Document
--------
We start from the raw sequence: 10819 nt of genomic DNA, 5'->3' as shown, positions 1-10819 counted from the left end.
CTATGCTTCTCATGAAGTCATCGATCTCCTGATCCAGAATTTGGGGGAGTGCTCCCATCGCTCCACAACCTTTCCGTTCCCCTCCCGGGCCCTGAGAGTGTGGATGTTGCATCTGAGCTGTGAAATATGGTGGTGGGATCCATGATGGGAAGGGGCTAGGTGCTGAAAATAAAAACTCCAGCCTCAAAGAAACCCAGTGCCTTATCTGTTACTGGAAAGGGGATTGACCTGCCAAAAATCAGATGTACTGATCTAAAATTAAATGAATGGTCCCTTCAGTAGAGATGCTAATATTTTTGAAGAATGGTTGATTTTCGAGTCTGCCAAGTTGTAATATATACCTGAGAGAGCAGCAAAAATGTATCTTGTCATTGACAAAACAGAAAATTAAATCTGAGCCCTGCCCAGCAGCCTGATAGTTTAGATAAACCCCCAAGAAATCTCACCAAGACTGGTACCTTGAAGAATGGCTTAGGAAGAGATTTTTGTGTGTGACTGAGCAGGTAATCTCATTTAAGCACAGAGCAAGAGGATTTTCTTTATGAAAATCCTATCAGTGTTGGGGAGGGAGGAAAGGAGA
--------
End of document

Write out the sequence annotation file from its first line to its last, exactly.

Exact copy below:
We start from the raw sequence: 10819 nt of genomic DNA, 5'->3' as shown, positions 1-10819 counted from the left end.
CTATGCTTCTCATGAAGTCATCGATCTCCTGATCCAGAATTTGGGGGAGTGCTCCCATCGCTCCACAACCTTTCCGTTCCCCTCCCGGGCCCTGAGAGTGTGGATGTTGCATCTGAGCTGTGAAATATGGTGGTGGGATCCATGATGGGAAGGGGCTAGGTGCTGAAAATAAAAACTCCAGCCTCAAAGAAACCCAGTGCCTTATCTGTTACTGGAAAGGGGATTGACCTGCCAAAAATCAGATGTACTGATCTAAAATTAAATGAATGGTCCCTTCAGTAGAGATGCTAATATTTTTGAAGAATGGTTGATTTTCGAGTCTGCCAAGTTGTAATATATACCTGAGAGAGCAGCAAAAATGTATCTTGTCATTGACAAAACAGAAAATTAAATCTGAGCCCTGCCCAGCAGCCTGATAGTTTAGATAAACCCCCAAGAAATCTCACCAAGACTGGTACCTTGAAGAATGGCTTAGGAAGAGATTTTTGTGTGTGACTGAGCAGGTAATCTCATTTAAGCACAGAGCAAGAGGATTTTCTTTATGAAAATCCTATCAGTGTTGGGGAGGGAGGAAAGGAGA